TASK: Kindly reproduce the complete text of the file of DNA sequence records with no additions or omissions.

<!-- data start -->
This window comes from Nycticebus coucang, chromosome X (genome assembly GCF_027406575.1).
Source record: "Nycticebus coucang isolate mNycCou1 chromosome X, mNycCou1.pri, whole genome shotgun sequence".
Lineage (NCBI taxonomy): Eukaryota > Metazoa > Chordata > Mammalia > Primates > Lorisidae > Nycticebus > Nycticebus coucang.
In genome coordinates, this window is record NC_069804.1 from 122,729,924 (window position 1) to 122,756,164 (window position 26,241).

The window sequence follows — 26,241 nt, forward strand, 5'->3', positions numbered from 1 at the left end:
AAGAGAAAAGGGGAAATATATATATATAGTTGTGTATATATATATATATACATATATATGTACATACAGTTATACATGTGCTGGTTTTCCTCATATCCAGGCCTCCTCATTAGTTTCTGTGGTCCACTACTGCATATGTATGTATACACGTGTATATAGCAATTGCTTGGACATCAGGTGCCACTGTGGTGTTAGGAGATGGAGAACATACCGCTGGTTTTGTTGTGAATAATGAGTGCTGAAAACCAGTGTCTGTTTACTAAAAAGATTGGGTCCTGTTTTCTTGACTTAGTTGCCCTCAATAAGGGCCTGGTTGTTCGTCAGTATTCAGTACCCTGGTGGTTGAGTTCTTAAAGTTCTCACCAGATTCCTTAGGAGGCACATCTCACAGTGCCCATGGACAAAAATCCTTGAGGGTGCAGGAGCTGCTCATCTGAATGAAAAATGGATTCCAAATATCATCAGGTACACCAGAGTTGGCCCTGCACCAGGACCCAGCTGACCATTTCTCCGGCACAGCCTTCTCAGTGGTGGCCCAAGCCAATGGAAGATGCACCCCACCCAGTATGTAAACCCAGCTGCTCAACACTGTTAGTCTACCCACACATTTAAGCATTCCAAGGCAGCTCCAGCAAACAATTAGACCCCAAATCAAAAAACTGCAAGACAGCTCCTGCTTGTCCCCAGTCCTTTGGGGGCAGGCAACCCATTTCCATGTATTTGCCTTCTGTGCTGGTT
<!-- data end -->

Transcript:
This window comes from Nycticebus coucang, chromosome X (genome assembly GCF_027406575.1).
Source record: "Nycticebus coucang isolate mNycCou1 chromosome X, mNycCou1.pri, whole genome shotgun sequence".
Lineage (NCBI taxonomy): Eukaryota > Metazoa > Chordata > Mammalia > Primates > Lorisidae > Nycticebus > Nycticebus coucang.
In genome coordinates, this window is record NC_069804.1 from 122,729,924 (window position 1) to 122,756,164 (window position 26,241).

The window sequence follows — 26,241 nt, forward strand, 5'->3', positions numbered from 1 at the left end:
AAGAGAAAAGGGGAAATATATATATATAGTTGTGTATATATATATATATACATATATATGTACATACAGTTATACATGTGCTGGTTTTCCTCATATCCAGGCCTCCTCATTAGTTTCTGTGGTCCACTACTGCATATGTATGTATACACGTGTATATAGCAATTGCTTGGACATCAGGTGCCACTGTGGTGTTAGGAGATGGAGAACATACCGCTGGTTTTGTTGTGAATAATGAGTGCTGAAAACCAGTGTCTGTTTACTAAAAAGATTGGGTCCTGTTTTCTTGACTTAGTTGCCCTCAATAAGGGCCTGGTTGTTCGTCAGTATTCAGTACCCTGGTGGTTGAGTTCTTAAAGTTCTCACCAGATTCCTTAGGAGGCACATCTCACAGTGCCCATGGACAAAAATCCTTGAGGGTGCAGGAGCTGCTCATCTGAATGAAAAATGGATTCCAAATATCATCAGGTACACCAGAGTTGGCCCTGCACCAGGACCCAGCTGACCATTTCTCCGGCACAGCCTTCTCAGTGGTGGCCCAAGCCAATGGAAGATGCACCCCACCCAGTATGTAAACCCAGCTGCTCAACACTGTTAGTCTACCCACACATTTAAGCATTCCAAGGCAGCTCCAGCAAACAATTAGACCCCAAATCAAAAAACTGCAAGACAGCTCCTGCTTGTCCCCAGTCCTTTGGGGGCAGGCAACCCATTTCCATGTATTTGCCTTCTGTGCTGGTT